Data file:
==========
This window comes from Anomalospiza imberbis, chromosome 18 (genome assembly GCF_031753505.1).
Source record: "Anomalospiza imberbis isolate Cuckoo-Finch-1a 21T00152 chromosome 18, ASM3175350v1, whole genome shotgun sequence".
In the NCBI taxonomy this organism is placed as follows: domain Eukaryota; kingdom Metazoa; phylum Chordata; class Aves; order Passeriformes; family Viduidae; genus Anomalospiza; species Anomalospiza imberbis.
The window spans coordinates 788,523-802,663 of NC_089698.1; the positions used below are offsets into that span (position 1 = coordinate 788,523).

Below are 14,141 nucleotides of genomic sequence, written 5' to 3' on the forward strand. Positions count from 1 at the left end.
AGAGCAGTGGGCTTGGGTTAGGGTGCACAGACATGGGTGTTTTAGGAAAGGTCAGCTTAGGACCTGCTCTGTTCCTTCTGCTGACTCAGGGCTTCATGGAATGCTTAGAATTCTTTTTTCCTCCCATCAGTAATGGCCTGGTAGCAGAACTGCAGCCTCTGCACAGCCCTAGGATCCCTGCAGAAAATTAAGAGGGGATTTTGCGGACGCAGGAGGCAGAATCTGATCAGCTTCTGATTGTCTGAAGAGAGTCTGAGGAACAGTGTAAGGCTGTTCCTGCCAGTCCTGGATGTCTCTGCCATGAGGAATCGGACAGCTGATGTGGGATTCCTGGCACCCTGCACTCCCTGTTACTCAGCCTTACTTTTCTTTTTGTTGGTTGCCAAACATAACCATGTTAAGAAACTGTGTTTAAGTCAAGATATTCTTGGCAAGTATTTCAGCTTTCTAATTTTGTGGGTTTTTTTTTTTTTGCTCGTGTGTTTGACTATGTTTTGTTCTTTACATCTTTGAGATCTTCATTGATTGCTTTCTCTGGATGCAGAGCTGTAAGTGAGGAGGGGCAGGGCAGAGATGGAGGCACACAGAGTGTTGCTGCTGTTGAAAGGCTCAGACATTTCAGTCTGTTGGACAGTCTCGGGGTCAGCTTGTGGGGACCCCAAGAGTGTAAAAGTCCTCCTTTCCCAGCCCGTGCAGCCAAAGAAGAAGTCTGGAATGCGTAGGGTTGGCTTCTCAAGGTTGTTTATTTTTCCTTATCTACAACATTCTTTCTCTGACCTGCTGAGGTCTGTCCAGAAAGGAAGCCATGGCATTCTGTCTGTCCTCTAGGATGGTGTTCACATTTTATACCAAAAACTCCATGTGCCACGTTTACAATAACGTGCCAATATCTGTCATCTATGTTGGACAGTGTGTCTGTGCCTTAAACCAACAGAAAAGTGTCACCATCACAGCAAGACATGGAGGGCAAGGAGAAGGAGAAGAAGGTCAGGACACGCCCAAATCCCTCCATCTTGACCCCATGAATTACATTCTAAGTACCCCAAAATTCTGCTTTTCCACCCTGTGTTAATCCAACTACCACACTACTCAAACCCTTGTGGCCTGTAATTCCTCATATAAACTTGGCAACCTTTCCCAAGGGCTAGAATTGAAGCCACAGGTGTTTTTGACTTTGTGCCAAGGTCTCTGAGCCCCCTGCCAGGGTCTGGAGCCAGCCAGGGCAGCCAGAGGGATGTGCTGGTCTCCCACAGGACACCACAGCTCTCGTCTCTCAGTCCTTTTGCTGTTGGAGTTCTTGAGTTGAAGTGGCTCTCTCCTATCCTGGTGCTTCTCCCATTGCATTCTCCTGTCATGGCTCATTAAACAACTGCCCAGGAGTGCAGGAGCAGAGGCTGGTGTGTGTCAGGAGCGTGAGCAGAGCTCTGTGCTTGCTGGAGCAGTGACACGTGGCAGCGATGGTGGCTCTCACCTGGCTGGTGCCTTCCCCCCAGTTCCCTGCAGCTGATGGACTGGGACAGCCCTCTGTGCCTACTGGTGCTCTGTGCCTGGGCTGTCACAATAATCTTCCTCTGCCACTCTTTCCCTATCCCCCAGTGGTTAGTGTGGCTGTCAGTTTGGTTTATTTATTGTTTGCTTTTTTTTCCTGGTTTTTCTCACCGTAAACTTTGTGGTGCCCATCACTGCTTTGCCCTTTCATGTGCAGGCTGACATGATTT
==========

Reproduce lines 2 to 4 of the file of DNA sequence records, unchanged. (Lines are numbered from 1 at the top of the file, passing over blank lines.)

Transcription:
Source record: "Anomalospiza imberbis isolate Cuckoo-Finch-1a 21T00152 chromosome 18, ASM3175350v1, whole genome shotgun sequence".
In the NCBI taxonomy this organism is placed as follows: domain Eukaryota; kingdom Metazoa; phylum Chordata; class Aves; order Passeriformes; family Viduidae; genus Anomalospiza; species Anomalospiza imberbis.
The window spans coordinates 788,523-802,663 of NC_089698.1; the positions used below are offsets into that span (position 1 = coordinate 788,523).